Last week Amazon announced something very cool: the availability of public data sets hosted in its Elastic Block Store (EBS) service, part of its Elastic Compute Cloud (EC2) offering. These data sets are available for free, with only typical EC2 runtime charges applied for access and use of the data. If you're not familiar with EBS, it's Amazon's persistent storage service integrated with EC2, making it easy to read and write data sets from applications hosted in EC2.
The first set of data offerings are genome, chemistry, and economic statistics. I'm not very familiar with the first two categories, but have worked a lot with the economic ones Amazon has on tap: Census, Bureau of Labor Statistics, and (coming soon) Bureau of Economic Analysis data. The BLS keeps track of job statistics, and the BEA tracks overall economic data like GDP, capital investment, and so on. Amazon indicates that it plans to grow the number of data sets it will offer.
What is striking about the announcement is how Amazon keeps making unexpected moves in its cloud offerings. It pioneered the category, showing the way. Hundreds of startups have jumped on EC2, using it as the foundation for inexpensive offerings like backup services, image manipulation, and so on. Just as the rest of the industry started to catch up with that, Amazon comes along and offers pre-built data sets, free for the asking.
This is a great initiative, and offers real promise in a number of ways:
It provides a way for neophytes to learn how to build real systems, using the data sets as a jumping-off point. If Amazon wanted to create a perfect testbed for enterprises to get comfortable with EC2, it succeeded. These data sets mirror the most demanding coporate ones in terms of size and complexity. Therefore, it is a great staring point for corporations to experiment with Amazon's EC2 service. This is also a big win for Amazon in that it will induce more people to use its cloud services.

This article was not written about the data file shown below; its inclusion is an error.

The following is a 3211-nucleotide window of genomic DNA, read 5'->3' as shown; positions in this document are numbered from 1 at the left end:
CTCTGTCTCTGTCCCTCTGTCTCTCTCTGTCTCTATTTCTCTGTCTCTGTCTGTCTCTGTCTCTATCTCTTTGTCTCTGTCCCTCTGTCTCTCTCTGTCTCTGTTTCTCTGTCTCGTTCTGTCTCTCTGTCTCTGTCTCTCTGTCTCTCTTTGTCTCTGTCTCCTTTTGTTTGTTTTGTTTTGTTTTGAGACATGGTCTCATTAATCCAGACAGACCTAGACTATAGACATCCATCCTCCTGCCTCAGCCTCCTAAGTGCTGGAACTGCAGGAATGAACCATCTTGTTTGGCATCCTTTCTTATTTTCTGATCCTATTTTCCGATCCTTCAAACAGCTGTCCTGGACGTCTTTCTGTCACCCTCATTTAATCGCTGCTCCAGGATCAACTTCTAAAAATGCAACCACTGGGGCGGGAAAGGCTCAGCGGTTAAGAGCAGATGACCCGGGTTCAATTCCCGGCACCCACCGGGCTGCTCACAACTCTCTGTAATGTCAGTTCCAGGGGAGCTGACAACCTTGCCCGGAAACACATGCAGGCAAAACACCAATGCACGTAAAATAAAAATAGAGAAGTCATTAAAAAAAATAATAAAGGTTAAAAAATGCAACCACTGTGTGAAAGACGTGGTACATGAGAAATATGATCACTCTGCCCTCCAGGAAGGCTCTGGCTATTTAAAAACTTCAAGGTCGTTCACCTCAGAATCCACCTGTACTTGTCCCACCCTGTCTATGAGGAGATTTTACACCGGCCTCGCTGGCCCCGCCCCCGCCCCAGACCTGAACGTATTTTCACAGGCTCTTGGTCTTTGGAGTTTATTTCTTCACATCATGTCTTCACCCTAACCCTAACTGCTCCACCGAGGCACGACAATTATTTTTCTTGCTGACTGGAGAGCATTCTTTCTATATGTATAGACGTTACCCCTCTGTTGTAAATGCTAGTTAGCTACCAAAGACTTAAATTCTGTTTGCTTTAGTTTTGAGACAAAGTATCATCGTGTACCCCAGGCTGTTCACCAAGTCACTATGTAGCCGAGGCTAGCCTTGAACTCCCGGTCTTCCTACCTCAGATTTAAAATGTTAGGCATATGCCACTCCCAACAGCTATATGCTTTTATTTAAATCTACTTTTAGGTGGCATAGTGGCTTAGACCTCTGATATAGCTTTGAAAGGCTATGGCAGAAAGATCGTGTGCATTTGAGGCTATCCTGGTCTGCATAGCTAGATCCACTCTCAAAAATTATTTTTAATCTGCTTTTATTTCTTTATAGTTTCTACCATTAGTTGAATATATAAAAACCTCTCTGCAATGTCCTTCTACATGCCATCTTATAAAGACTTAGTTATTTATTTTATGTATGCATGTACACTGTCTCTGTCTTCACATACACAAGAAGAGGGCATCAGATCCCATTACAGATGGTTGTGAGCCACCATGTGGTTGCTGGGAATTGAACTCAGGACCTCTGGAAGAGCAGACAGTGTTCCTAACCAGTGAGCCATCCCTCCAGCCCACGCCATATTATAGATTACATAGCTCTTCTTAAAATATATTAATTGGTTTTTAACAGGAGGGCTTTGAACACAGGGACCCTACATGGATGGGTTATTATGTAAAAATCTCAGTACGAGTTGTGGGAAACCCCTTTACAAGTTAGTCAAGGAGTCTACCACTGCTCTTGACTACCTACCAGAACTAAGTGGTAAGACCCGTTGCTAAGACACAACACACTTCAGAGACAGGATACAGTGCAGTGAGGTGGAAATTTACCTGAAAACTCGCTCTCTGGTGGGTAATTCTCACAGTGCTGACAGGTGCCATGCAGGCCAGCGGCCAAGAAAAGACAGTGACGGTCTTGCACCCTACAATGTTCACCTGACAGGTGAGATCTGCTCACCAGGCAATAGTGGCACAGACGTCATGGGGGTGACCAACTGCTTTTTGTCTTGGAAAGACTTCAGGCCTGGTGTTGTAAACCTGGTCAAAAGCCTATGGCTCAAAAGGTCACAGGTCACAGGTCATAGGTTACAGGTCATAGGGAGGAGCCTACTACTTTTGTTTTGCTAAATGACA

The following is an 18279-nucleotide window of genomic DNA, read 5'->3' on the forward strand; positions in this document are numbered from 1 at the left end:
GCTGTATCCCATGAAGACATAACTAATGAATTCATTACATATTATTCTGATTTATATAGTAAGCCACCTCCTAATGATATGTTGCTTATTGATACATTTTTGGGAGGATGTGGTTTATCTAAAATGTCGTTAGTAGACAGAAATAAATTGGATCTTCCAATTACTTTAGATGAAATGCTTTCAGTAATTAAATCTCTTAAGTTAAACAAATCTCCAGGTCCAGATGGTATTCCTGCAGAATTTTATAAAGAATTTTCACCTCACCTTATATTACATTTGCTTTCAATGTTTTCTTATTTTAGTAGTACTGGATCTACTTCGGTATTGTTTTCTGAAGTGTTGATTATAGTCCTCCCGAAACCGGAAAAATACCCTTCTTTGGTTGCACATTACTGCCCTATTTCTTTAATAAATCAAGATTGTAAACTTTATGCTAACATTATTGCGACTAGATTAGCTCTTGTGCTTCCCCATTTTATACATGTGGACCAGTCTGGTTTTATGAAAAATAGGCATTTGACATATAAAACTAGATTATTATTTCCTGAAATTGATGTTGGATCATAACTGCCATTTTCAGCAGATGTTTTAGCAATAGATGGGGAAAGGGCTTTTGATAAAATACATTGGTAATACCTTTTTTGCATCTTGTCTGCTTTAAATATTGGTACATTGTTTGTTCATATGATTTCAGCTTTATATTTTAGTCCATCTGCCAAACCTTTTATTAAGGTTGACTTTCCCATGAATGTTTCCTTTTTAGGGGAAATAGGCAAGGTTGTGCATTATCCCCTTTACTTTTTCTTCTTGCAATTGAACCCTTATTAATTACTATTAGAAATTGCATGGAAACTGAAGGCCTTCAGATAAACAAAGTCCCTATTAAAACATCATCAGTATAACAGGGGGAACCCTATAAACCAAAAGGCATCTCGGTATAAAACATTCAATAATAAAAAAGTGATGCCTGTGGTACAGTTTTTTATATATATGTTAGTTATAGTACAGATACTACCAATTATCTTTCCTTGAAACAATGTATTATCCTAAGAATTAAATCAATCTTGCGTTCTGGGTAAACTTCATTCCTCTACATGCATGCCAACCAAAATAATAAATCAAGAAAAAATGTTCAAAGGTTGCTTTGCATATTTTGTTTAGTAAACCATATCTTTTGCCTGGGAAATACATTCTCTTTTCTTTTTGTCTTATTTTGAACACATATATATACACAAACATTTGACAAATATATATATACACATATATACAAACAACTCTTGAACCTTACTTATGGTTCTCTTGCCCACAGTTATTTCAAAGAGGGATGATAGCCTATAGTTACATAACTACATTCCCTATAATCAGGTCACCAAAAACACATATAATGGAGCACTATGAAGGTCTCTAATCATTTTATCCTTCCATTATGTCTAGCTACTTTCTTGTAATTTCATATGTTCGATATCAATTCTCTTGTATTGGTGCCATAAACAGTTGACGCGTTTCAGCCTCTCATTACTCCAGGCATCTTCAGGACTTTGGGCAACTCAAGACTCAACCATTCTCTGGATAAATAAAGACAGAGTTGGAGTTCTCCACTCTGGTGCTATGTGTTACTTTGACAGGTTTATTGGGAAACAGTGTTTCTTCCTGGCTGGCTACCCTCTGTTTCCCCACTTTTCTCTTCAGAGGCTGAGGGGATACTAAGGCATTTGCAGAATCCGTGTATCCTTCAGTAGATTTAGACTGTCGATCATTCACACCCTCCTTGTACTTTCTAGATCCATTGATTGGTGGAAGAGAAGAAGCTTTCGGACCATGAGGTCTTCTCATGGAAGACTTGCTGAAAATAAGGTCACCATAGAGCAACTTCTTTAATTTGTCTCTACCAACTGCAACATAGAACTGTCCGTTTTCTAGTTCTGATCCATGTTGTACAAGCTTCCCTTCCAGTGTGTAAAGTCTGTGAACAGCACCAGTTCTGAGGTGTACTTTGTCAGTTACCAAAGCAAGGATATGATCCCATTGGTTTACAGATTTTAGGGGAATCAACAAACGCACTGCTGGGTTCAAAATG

It offers great learning tools for educators. I was talking with a friend and he pointed out that a statistics teacher could easily use the economics data sets as the basis for class assignments. In fact, Amazon notes that the sets can be made even more valuable by creating customized system images that contain preconfigured apps that use one or more of the data sets; these images can be shared. A teacher could easily create a preconfigured system with data for all of the students in a class and allow them to start work immediately.
It offers great potential for innovation. These data sets can be mashed up with other public data sets or web services to create new applications. One need only look at the variety of imaginative mashups currently out on the web to recognize that these data sets could form the basis for many new applications -- most of which can't even be envisioned beforehand, but once available immediately strike one as inventive.
Amazon's continued progress in pioneering new means of system creation and new types of computer systems is exciting. I recently posted about its CloudFront content delivery initiative -- unexpected yet perfectly sensible once understood. With these public data sets, Amazon continues to increase the volume and variety of its offerings -- unlike many other recently announced cloud initiatives from other companies, which seem to be mostly focused on migrating existing products to a new hosting model (aka "your mess for less"). I can't wait to see what's next.
Bernard Golden is CEO of consulting firm HyperStratus, which specializes in virtualization, cloud computing and related issues. He is also the author of "Virtualization for Dummies," the best-selling book on virtualization to date.